Some recent feedback from clients about talent we had placed caught my attention.
I'm paraphrasing, but the gist of it was that each of the new hires had come with a growth mindset.
To demonstrate what that is, here are a few of the comments ...
1 - They added value to the organisation's bottom line by stepping outside of their own role description and set of responsibilities to suggest ways that the organisation they had joined could be more efficient, more profitable or how it could explore new revenue streams.
2 - They make judgements and take decisions based on where they, the project, the wider organisation and the market and industry, in general, are likely to be in 12 months; as opposed to making decisions that JUST deliver more limited short-term gains.
3 - They are great at listening and instead of reacting negatively to tough feedback from stakeholders, colleagues or clients they try to see things from the other person's perspective. Often a person with a fixed mindset will react defensively and justify their position or actions whereas the growth mindset is programmed to try to not take it personally and take any valuable insight on board.
4 - They are great at failing and rather than cover up a mistake they shine a bright light on it and seek to learn all they can. The growth mindset sees each stumble as a teacher and actually gets greater value in terms of lessons learned from the mess ups than the successes.
5 - They are incredibly self-aware and totally open to developing the skills needed if they don't already have them - rather than try to blag their way through.
6 - They welcome and embrace challenges and they love change. It sounds crazy but some IT Project Managers don't like change and I guess ten years ago this may have been OK. Back when 'disruption' might happen every now and then when you could manage each new project like you did the last and apply the same methodology you'd been using since you qualified, I suppose a fixed mindset might have got you through. These days though disruption is constant, each project (indeed each task within a project) may benefit from a different project management approach. The growth mindset that takes on each challenge with gusto is a very attractive character trait in today's market.
7 - They are self-improvement junkies. They listen to podcasts, they read industry blogs, their bookshelves are full of self-development and leadership titles, they are up to date with sector news and current best practice and thinking and when they get a notification on their phone it is more likely to be from CIO.com or the PMI than the latest celebrity gossip,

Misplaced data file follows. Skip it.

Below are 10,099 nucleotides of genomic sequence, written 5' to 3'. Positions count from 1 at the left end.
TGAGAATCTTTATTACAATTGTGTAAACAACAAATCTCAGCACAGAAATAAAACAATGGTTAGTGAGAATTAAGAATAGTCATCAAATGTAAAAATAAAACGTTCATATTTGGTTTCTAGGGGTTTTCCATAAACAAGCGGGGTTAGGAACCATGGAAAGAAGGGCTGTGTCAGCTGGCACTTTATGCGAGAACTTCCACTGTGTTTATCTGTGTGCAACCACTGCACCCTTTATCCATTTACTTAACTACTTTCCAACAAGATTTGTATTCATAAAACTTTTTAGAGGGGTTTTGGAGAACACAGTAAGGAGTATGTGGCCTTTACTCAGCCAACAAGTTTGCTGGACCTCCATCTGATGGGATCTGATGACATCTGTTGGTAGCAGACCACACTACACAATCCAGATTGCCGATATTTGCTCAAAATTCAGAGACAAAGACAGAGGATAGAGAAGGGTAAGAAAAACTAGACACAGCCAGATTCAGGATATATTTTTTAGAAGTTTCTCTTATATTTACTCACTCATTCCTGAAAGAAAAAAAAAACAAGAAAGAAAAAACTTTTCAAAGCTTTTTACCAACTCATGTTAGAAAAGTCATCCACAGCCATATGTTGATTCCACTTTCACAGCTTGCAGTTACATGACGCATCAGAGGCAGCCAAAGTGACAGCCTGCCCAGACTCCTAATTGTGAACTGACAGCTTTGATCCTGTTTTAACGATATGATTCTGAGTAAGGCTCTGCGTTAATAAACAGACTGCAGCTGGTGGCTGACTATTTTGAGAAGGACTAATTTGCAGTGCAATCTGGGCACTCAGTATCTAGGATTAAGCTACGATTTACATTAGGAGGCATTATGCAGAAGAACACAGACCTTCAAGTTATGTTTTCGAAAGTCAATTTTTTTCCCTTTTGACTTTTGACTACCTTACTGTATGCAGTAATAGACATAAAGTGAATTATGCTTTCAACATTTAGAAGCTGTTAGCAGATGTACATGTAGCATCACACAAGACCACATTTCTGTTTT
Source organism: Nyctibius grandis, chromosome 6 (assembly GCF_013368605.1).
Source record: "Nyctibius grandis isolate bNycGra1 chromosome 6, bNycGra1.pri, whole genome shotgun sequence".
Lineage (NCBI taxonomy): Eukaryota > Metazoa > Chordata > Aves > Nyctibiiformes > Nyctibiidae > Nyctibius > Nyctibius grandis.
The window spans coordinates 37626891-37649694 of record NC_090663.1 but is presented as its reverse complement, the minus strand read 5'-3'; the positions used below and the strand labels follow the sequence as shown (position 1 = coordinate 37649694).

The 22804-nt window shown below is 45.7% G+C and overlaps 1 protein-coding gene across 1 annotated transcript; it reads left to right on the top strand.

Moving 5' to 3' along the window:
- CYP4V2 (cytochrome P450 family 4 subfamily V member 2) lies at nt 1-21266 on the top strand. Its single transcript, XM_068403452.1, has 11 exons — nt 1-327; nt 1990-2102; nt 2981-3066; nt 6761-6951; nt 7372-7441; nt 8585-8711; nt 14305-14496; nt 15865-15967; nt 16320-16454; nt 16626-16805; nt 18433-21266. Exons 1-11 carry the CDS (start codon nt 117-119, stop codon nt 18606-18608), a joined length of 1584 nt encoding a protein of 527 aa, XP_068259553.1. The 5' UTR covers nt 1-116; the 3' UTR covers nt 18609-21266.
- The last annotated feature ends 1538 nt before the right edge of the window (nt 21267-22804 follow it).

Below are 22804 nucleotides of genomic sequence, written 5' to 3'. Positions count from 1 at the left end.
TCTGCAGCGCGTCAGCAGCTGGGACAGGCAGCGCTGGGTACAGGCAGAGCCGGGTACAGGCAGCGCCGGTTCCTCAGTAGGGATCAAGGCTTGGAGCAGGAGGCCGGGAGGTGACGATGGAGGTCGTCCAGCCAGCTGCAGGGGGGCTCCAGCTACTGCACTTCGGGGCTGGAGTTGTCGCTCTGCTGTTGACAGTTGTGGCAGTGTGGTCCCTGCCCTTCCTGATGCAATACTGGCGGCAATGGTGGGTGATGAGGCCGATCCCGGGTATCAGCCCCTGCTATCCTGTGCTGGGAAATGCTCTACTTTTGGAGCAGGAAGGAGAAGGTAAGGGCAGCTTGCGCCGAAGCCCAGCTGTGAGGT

There is something very attractive about a growth mindset!
Now, we make sure that we meet each candidate before we agree to represent them and, I have to be honest, a growth mindset is not one of the criteria we use to measure suitability, but it is no coincidence that the talent we have been recommending seems to have this in spades! If a candidate has a growth mindset then the likelihood is that it will be on display as their default setting, so naturally, it will there when they are interviewed by a recruitment specialist. It is also not unreasonable that this growth mindset may cause such a candidate to be bubbled up when talent is being put forward for a role.
So, how do you identify if a potential new hire has a growth mindset?
Rather than basing questions on hypothetical situations in your organisation and asking what a candidate would do, ask them about actual situations from their career and how they dealt with them. For instance, "Tell me about a time where you've received harsh criticism and how you reacted", "Tell me about when you added value to a previous company you worked at, beyond the job", "Tell me about what you've done in the last twelve months to improve yourself" or "Tell me about the biggest mistake you made in a role and what you learned and did differently in the future". In each instance, a candidate with a growth mindset will be open and enthusiastically tell you about what they have done, what happened next, what they learned from their experiences how they acted differently the next time.
Another great interview question is "What have you learned in the last 12 months that you didn't know a year ago?" Listen to the answer and build the next part of the interview around this theme, this way you can really drill down into how your candidate thinks.
Or ... you could just hire a recruitment partner that seems to have a knack for recommending candidates with a growth mindset ;0).
Recruiting your A team is probably the most important thing you do in your business. Talent with a growth mindset will create growth in your company and your company's growth will, in turn, feed the talent's desire to develop, it is a circular pattern where one feeds the other and so on.
Thoughts are so powerful, will your next hire's thoughts be fixed, or will they lead to exciting mutual growth?
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